Posted: Wed 21st Feb 2024

Council Tax Rise of Nearly 10% for Wrexham Residents Nears Approval

news.wales / newyddion.cymru
This article is old - Published: Wednesday, Feb 21st, 2024

A COUNCIL tax rise of nearly ten per cent for Wrexham residents has moved a step closer after being backed by senior councillors.
Members of Wrexham Council’s executive board met today (Tuesday, 20 February) to discuss measures to address a forecast budget gap of £22.6m for the next financial year.
The proposed increase of 9.99 per cent was supported by the ruling independent/Conservative administration as they highlighted the difficult financial position of the local authority.
It will see the bill for an average Band D household increase to £1,598 per year from the start of April, subject to final approval at a full council meeting next week.
The figure relates to the council tax element only, with the final bill due to be higher once the North Wales Police Authority and community council precepts are added.
Speaking during the meeting at Wrexham’s Guildhall, council leader Mark Pritchard said local authorities were facing an “extremely challenging” financial outlook due to cuts from central government.
He added that redundancies would have to be made to help balance the budget.
He said: “I used the words last time I was here that we’re in very dark times and that’s where we are.
“If you have a look at the amount of money that we’ve lost since austerity started, our share is £60m and with £20m over each of the next two years, you’re looking at over £100m.
“It’s quite frightening where we are and unfortunately the impact will be that we will have to raise council tax.
“I think it’s a sound and balanced budget to the point that we will continue to deliver services, but unfortunately even at this level, we will still have to make redundancies.
“It’s important that everybody canvases their MS’s and MPs in Westminster and Cardiff that there is appropriate funding for public services across the UK because this is devastating what is happening.”
The council has so far identified £13m worth of cuts and savings to bridge the financial gap.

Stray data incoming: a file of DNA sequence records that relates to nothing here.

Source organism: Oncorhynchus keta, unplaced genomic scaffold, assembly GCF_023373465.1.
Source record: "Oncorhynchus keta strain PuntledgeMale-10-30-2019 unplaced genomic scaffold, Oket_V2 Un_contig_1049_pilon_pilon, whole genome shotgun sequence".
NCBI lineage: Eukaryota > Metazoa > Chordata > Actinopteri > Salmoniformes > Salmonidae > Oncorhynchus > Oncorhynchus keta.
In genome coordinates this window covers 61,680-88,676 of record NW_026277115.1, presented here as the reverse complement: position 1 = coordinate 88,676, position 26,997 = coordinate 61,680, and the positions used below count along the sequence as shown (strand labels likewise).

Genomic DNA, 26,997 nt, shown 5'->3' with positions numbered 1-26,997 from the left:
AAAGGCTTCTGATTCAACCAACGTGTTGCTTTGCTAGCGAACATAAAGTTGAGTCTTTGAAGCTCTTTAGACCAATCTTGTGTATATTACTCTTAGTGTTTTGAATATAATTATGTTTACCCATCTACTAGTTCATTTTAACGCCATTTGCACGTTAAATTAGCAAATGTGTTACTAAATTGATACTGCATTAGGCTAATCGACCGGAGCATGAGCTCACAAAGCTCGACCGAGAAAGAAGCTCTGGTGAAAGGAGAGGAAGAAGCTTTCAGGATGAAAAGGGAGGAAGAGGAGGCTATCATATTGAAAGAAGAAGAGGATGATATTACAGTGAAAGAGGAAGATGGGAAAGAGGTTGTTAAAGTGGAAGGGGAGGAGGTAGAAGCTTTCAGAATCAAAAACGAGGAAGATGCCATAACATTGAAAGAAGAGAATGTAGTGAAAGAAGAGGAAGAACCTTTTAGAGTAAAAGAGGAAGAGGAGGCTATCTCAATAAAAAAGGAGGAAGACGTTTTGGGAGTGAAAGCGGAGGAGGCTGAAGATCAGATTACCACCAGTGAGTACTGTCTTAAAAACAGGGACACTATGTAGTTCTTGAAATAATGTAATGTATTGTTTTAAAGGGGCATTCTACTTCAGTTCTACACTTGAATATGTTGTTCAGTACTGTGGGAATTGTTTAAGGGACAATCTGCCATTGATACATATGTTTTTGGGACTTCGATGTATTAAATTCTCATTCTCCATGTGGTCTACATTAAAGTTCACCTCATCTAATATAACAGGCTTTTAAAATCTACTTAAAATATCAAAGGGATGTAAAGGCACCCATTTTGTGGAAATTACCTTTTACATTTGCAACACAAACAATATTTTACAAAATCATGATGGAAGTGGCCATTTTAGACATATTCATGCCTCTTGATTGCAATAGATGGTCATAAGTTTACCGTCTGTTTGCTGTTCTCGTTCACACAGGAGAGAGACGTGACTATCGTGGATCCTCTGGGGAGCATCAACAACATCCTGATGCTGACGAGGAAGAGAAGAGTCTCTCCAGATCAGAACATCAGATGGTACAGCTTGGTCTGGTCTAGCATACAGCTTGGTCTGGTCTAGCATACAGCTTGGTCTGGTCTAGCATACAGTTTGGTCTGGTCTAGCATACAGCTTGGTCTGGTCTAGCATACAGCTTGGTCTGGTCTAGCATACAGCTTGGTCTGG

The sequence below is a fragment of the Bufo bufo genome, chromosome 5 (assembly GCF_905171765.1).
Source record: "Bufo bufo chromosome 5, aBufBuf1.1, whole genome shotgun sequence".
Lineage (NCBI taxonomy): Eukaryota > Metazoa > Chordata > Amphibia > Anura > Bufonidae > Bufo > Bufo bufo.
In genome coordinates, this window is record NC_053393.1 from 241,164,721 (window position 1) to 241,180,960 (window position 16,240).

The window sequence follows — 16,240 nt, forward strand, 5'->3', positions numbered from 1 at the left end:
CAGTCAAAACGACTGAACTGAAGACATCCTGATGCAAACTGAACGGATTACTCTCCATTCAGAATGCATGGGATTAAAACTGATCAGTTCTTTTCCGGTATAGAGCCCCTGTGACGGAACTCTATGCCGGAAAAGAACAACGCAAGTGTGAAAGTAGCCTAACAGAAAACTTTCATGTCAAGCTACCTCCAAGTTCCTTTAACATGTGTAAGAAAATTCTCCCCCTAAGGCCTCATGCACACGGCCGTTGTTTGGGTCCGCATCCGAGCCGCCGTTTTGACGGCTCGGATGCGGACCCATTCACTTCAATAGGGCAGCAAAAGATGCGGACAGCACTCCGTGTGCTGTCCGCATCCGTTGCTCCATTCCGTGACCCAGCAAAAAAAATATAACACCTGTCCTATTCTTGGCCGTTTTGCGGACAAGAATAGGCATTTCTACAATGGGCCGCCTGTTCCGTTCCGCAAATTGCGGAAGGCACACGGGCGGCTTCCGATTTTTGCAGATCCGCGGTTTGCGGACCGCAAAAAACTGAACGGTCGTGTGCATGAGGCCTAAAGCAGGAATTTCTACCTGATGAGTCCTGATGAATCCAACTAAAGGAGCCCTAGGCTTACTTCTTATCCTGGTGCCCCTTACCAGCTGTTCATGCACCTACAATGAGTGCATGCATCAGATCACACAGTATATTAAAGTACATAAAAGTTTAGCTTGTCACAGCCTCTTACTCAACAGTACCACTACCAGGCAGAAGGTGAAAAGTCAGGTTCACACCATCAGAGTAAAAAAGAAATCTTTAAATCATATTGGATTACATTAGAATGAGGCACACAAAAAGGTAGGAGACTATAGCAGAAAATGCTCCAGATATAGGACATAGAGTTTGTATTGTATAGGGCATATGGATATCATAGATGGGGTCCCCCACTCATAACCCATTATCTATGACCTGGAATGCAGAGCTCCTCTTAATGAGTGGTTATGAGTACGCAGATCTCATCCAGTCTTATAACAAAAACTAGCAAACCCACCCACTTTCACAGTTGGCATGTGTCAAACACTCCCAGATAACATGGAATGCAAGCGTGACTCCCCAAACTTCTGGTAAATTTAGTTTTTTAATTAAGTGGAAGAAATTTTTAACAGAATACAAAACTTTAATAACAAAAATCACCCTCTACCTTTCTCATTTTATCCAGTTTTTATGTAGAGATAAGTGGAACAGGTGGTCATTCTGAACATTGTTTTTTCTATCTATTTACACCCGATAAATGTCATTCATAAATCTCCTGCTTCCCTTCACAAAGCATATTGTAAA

Schools in Wrexham are among the areas set to suffer real-terms budget cuts of £5.4m which it was previously warned would “decimate” their finances.
Despite the proposed increase in council tax, there is still a budget gap of £1.8m left to be addressed.
Labour opposition leader Dana Davies questioned why the situation had yet to be addressed, with the budget process entering its final stages.
In response, Cllr Pritchard said: “We could have brought a balanced budget in by putting council tax up another two per cent.
“The assumed forecast was 12.4 per cent but we make the decisions on the council tax and we felt that 12.4 was too high.
“What we’ve done is that we have come to a political decision and set it at 9.9 and I think we’ve done well.”
The Welsh Government announced the provisional settlement for all 22 Welsh local authorities in December, with Wrexham receiving an increase in grants of 3.2 per cent.
The figure compares to an average increase of 3.1 per cent across Wales as a whole.
However, the authority said a combination of inflationary pressures, staff pay awards and other cost increases meant it was facing significant financial challenges.
Executive board members approved the budget recommendations, including a 9.9 per cent council tax increase, at the end of their discussions.
The proposals will now go before a meeting of all 56 local councillors in Wrexham being held next Wednesday (February 28, 2024) for final approval. ‌​‌​‌​​​‍‌​‌​​‌‌‌‍‌​‌‌​​‌​‍‌​‌‌‌​‌‌‍‌​‌‌‌‌​​



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